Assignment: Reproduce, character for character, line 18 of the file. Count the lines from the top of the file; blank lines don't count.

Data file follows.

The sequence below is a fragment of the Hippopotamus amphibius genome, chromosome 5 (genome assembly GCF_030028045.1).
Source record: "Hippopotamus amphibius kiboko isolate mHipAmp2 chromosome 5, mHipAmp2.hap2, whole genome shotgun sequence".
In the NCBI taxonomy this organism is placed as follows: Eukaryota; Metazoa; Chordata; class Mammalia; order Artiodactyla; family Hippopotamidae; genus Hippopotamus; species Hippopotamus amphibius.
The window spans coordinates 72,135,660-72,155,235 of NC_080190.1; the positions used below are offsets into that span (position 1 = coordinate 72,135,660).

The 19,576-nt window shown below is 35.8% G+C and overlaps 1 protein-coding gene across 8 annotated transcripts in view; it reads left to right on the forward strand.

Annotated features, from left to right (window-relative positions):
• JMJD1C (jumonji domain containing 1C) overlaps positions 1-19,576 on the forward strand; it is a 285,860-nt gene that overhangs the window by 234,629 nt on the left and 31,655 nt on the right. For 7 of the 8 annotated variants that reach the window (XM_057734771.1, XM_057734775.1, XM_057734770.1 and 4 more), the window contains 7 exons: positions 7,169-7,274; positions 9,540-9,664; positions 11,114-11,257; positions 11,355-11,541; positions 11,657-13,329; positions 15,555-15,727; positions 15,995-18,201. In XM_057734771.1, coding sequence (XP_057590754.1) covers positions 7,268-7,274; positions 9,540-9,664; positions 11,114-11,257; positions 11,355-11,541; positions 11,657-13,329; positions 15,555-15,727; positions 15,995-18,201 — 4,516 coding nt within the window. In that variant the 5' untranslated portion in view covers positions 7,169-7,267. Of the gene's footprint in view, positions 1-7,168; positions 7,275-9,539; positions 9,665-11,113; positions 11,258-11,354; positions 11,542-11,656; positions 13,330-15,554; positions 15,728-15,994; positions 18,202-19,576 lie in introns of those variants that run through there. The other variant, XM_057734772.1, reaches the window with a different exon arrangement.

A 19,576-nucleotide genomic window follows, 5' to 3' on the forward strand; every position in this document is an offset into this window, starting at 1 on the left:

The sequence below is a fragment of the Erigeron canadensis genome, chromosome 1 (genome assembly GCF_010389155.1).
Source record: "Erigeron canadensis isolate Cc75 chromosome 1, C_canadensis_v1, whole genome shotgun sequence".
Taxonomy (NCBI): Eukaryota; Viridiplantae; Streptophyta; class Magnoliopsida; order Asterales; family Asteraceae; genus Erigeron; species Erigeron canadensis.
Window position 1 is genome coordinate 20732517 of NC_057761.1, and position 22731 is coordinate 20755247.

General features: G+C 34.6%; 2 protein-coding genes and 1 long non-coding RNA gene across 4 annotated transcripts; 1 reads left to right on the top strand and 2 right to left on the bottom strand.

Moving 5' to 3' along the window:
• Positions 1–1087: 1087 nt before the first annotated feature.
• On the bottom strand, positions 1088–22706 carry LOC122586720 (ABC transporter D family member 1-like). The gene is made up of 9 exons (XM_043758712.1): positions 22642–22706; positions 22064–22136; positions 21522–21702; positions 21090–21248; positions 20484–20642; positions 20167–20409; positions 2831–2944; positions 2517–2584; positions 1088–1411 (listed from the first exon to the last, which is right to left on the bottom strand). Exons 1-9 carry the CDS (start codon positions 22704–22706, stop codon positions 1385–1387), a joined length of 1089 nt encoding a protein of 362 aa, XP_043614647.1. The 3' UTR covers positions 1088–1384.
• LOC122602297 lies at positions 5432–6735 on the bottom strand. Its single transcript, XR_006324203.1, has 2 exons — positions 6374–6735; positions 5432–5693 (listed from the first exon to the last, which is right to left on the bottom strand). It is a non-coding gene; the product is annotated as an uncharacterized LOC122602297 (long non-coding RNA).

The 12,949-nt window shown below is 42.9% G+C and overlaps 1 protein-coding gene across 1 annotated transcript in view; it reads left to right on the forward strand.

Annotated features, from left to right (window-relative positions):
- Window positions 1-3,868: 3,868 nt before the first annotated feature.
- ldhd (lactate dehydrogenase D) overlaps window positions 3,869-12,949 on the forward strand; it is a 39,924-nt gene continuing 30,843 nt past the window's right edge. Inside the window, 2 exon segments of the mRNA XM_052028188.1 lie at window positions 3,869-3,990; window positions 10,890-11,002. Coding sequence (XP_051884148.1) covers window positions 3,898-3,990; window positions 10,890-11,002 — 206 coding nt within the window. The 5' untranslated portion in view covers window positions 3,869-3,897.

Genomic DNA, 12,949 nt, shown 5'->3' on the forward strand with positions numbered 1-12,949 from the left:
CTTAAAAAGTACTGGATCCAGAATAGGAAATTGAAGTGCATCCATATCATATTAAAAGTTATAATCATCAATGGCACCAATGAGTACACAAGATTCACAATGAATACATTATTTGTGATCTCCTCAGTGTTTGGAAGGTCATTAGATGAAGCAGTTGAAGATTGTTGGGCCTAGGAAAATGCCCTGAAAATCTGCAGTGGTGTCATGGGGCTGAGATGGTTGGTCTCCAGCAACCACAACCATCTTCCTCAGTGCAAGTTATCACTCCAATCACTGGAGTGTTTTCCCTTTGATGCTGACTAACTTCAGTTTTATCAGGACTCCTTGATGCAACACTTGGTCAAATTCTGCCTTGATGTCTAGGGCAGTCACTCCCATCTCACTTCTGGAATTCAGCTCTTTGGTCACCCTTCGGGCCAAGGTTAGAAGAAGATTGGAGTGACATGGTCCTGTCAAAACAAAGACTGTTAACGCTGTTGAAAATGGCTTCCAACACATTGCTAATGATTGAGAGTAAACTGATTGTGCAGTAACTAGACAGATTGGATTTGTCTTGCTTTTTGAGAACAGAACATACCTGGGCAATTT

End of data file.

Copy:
The 12,949-nt window shown below is 42.9% G+C and overlaps 1 protein-coding gene across 1 annotated transcript in view; it reads left to right on the forward strand.